Vaginal erosion and pelvic prolapse are often confused, since people looking up information on vaginal erosion and pelvic prolapse are looking for information on very similar issues. However, there is a basic difference here; vaginal erosion refers to a side effect of vaginal mesh products.
Pelvic prolapse refers to pelvic organs that fall out of place. Pelvic prolapse is also distinguished from vaginal prolapse, which concerns only the vagina. The particular organ that falls, due to tearing or stretching, can be anything from the cervix to the uterus. The prolapse may involve weakened or torn walls, thus causing rectal prolapse or the more common female genital prolapse.
Treatment Options for Vaginal Prolapse
While some of these conditions cause no pain at all, others may cause severe pain or discomfort in sufferers. There are also several types of female genital prolapse, including cystocele, enterocele, rectocele, urethrocele, uterine prolapse and vaginal vault prolapse. The biggest problem with genital prolapse is in dividing walls that tear or weaken; if two organs sections open into each other, this could cause more problems with pain or even infection. On the other hand, vaginal canals protruding outside of the vagina may be considered a relatively minor condition, treatable with various home remedies.
One of the most common treatments is that of a vaginal mesh. The pessary, which is treatment with mesh for erosion symptoms, can be a permanent piece or a temporary device removable by hand. A doctor or qualified nurse must fit this particular device. Some of the newest designs feature durable meshes that can be worn during sexual intercourse. While surgery is often recommended by a doctor if the female patient is in great pain, many doctors are now advocating vaginal mesh devices rather than full surgery. A vaginal mesh is, by all logic, a safer procedure for vaginal or pelvic prolapse.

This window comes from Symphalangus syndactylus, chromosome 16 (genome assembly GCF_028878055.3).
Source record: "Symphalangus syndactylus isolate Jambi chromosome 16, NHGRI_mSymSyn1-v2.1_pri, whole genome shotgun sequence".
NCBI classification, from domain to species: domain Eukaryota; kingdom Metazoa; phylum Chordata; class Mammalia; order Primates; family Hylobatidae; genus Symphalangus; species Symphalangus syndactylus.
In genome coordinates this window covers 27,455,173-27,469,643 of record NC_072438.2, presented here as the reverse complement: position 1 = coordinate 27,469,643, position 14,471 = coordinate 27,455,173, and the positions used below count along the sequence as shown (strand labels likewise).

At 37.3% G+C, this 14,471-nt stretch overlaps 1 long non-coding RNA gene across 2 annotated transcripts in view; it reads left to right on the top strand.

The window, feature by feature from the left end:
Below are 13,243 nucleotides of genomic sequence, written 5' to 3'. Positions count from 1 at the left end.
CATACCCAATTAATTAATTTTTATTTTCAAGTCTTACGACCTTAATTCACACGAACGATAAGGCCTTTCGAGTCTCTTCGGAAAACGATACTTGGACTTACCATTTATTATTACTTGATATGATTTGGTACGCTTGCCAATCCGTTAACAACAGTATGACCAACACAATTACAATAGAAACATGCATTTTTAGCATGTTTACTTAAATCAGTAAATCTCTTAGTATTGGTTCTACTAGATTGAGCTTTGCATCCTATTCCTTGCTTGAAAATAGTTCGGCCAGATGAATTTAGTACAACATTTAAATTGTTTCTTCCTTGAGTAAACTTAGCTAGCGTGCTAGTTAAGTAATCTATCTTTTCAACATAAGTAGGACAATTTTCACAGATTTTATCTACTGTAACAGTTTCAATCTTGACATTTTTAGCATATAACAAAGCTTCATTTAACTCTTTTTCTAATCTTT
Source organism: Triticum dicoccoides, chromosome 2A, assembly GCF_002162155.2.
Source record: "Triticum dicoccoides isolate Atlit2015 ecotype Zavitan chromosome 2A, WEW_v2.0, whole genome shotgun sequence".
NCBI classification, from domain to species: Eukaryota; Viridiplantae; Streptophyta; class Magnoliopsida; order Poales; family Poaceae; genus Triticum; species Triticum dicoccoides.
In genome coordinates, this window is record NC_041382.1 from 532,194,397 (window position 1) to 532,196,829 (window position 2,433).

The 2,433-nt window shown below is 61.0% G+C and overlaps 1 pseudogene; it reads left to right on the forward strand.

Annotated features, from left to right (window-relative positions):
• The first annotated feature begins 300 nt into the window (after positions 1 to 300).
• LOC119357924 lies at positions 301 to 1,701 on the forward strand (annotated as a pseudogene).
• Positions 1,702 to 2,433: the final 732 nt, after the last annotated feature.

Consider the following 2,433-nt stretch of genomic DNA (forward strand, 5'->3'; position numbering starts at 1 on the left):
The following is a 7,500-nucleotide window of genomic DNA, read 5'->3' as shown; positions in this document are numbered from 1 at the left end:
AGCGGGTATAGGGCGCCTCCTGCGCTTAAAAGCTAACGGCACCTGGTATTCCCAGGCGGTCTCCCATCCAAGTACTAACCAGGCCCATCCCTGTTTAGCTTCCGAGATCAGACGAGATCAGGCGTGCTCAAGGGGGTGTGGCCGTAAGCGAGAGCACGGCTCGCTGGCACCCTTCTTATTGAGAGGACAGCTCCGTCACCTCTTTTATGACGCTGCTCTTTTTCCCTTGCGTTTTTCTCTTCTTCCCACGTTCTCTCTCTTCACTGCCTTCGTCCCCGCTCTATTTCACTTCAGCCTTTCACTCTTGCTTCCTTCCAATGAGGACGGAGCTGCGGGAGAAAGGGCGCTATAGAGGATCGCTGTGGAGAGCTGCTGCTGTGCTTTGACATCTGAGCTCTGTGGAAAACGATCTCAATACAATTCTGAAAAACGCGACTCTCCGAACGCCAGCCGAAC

Is a Vaginal Mesh a Safer Alternative?
The safety of meshes is the subject of an ongoing medical debate. Vaginal erosion is a very serious condition affecting many patients who use medical meshes in an effort to hold up the pelvic organs. Thousands of reports suggest that meshes can erode into the vaginal area and thus cause serious problems with infection or even regular circulation.
Vaginal erosion treatment will depend upon the diagnosis and the severity of symptoms, though they are typically severe. Surgery is the only option if there are major symptoms associated with bowel or urinary problems. Symptoms of vaginal erosion include vaginal discharge, pain, infection, the return of prolapse symptoms and perforation of blood vessels and other organs.
Still, many couples and women would rather pursue a non-invasive procedure like a vaginal mesh, rather than take a major risk with surgery. After all, surgical options may involve minor procedures like repairing tissue…or they may involve radical solutions, like removing the uterus or closing the vaginal opening.
While this is by no means pleasant subject matter, it is an issue that deserves serious consideration. A prolapsed bladder is one of the most common forms of vaginal prolapse and yet, also one of the easiest conditions to develop. It can be caused not only by childbirth, but also menopause and straining. Straining, loosely defined, could be anything from lifting heavy objects to coughing, to long-term constipation.
Ask your doctor about any and all pain in the pelvis area so you can seek safe solutions for common aging problems.